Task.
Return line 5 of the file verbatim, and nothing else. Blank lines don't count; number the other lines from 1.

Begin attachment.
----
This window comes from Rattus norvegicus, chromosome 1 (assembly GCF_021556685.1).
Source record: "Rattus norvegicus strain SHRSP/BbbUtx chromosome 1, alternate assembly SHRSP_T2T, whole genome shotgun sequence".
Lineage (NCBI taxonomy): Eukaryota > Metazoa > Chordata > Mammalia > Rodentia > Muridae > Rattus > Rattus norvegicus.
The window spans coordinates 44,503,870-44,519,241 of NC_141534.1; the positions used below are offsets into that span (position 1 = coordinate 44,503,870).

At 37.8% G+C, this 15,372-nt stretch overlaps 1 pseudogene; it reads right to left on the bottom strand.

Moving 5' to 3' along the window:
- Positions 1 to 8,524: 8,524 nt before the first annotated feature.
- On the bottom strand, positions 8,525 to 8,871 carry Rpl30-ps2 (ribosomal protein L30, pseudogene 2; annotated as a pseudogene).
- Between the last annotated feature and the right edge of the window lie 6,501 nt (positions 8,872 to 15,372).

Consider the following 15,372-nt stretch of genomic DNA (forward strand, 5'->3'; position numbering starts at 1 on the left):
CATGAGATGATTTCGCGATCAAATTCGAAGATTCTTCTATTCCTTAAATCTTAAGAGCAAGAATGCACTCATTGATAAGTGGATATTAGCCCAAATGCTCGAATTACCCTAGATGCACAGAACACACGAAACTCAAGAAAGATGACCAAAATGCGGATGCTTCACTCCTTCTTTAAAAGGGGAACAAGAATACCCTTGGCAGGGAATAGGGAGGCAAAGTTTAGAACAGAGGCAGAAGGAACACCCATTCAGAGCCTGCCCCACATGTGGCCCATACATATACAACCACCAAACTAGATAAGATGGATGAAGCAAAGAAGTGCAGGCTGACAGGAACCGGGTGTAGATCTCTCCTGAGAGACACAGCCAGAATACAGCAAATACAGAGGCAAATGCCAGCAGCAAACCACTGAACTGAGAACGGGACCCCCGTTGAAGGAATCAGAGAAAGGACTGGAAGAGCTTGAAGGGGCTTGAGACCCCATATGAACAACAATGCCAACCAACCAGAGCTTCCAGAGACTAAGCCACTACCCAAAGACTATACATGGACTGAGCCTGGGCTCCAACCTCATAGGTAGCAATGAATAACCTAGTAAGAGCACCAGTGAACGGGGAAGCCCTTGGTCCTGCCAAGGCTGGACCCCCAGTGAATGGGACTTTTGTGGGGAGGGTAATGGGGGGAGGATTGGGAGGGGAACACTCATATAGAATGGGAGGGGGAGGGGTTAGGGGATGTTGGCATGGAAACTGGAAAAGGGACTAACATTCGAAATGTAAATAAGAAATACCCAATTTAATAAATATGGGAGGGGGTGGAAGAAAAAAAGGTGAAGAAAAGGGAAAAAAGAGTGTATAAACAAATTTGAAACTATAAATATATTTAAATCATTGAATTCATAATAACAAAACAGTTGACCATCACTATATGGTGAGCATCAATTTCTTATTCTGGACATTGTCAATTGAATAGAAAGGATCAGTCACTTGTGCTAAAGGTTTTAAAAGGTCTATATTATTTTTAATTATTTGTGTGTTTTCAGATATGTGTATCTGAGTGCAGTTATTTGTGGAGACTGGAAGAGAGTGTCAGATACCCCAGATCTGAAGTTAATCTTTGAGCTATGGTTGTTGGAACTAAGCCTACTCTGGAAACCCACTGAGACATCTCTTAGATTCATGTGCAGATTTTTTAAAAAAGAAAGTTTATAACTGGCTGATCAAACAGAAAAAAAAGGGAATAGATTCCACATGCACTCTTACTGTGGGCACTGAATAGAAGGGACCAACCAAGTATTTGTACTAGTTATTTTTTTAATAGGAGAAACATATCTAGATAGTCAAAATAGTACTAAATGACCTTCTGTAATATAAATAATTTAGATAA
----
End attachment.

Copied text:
At 37.8% G+C, this 15,372-nt stretch overlaps 1 pseudogene; it reads right to left on the bottom strand.